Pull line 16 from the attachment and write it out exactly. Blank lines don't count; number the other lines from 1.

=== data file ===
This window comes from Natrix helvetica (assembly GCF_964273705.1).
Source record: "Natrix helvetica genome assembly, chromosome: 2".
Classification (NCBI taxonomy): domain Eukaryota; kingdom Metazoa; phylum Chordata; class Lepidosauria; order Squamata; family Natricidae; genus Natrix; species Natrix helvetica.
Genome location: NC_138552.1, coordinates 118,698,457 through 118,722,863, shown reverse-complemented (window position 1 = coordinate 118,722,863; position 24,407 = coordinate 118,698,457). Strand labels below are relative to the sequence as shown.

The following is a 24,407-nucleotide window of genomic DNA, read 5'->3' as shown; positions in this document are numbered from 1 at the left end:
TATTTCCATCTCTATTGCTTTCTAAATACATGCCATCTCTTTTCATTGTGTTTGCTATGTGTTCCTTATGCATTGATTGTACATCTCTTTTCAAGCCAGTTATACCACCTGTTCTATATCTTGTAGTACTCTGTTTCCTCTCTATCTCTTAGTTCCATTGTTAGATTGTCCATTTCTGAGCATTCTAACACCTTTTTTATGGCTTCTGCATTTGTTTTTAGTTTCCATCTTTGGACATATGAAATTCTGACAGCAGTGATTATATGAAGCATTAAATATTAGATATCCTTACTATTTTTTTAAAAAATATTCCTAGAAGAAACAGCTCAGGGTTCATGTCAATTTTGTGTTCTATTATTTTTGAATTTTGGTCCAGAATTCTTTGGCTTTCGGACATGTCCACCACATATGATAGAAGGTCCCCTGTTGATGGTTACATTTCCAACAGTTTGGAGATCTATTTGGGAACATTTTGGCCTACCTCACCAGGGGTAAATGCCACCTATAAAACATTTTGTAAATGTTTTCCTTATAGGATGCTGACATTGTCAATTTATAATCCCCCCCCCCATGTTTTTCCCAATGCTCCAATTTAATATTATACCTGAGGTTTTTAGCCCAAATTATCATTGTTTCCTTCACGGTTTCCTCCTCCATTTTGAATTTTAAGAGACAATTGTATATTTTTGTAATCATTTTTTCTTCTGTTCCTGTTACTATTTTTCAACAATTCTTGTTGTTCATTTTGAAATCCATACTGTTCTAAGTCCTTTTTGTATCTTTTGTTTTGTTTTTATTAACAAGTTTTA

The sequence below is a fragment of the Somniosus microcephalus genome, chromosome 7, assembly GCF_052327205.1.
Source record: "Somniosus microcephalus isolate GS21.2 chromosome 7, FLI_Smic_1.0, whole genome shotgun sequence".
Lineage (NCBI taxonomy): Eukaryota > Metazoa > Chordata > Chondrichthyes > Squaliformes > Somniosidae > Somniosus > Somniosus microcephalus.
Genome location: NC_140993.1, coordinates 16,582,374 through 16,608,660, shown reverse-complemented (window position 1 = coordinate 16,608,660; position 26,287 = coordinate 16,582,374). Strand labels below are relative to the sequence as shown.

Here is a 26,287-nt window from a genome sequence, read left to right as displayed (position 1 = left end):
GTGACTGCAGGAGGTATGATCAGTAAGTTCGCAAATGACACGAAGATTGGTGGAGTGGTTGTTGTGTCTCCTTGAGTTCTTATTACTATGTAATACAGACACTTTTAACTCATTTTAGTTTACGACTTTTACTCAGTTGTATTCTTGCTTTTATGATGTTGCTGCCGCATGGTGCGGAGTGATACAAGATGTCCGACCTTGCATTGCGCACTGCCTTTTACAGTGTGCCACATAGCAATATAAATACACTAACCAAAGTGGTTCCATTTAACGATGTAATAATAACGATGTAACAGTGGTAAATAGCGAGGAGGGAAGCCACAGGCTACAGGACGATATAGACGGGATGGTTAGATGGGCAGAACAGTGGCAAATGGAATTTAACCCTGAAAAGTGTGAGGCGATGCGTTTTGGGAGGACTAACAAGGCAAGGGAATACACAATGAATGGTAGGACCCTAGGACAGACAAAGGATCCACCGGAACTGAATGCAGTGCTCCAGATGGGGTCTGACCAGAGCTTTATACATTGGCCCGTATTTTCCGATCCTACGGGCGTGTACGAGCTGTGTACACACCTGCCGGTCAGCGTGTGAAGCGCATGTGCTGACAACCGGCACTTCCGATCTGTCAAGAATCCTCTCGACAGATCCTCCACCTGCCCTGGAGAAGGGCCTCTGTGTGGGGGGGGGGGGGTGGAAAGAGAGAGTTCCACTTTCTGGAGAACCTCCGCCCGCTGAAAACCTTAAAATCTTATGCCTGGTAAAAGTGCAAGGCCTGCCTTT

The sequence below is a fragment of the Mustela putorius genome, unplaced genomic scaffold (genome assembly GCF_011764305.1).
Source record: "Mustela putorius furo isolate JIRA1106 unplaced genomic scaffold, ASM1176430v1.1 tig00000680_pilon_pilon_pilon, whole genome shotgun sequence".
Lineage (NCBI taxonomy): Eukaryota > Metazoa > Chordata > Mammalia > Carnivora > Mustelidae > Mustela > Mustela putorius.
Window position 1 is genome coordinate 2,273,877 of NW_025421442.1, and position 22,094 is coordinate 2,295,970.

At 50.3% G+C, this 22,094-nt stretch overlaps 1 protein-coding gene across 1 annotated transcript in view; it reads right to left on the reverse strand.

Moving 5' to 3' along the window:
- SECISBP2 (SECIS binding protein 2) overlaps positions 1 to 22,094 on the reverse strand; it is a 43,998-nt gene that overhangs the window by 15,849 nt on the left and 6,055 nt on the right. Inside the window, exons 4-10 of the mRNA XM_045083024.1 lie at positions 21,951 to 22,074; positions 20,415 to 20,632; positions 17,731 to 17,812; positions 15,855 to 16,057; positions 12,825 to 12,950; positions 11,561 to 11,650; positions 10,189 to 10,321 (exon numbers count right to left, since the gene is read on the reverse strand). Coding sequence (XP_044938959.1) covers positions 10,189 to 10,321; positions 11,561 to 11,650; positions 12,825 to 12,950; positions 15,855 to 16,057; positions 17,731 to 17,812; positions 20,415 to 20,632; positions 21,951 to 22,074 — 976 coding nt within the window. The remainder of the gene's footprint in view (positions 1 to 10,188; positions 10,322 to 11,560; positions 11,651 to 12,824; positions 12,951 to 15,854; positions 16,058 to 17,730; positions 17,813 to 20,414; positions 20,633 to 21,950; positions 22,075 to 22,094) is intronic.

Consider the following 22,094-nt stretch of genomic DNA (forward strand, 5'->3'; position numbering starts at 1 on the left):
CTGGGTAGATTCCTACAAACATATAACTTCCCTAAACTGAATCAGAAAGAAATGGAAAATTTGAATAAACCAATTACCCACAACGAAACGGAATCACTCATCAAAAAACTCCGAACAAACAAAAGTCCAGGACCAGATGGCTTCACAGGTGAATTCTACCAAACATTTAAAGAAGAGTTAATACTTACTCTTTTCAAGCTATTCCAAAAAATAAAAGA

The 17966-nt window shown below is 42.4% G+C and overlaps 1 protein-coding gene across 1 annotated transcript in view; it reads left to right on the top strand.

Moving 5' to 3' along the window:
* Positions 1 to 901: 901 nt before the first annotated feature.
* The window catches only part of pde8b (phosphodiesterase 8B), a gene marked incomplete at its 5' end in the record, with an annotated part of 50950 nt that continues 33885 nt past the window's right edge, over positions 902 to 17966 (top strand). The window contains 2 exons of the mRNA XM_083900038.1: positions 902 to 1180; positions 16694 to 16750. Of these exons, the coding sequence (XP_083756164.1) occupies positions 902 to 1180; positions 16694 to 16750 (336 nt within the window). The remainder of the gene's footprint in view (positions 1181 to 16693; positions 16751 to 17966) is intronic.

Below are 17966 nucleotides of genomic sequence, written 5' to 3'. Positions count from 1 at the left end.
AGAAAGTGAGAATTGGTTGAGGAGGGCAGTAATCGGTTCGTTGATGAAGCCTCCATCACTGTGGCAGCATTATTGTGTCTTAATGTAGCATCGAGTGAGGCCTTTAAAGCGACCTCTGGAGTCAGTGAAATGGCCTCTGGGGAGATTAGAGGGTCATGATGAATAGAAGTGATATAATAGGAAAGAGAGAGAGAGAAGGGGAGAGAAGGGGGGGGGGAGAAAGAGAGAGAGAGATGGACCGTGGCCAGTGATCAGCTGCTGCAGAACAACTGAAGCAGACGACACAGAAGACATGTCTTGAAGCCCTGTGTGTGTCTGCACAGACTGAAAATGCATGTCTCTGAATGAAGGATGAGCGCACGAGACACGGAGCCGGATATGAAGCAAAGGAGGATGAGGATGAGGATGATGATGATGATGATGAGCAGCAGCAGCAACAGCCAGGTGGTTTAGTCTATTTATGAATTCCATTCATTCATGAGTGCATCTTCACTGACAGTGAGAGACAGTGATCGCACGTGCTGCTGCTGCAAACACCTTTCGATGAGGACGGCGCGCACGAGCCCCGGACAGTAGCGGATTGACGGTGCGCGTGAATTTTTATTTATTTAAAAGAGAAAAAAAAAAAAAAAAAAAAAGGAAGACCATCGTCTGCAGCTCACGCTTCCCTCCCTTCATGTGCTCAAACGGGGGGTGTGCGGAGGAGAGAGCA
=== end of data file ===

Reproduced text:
Window position 1 is genome coordinate 2,273,877 of NW_025421442.1, and position 22,094 is coordinate 2,295,970.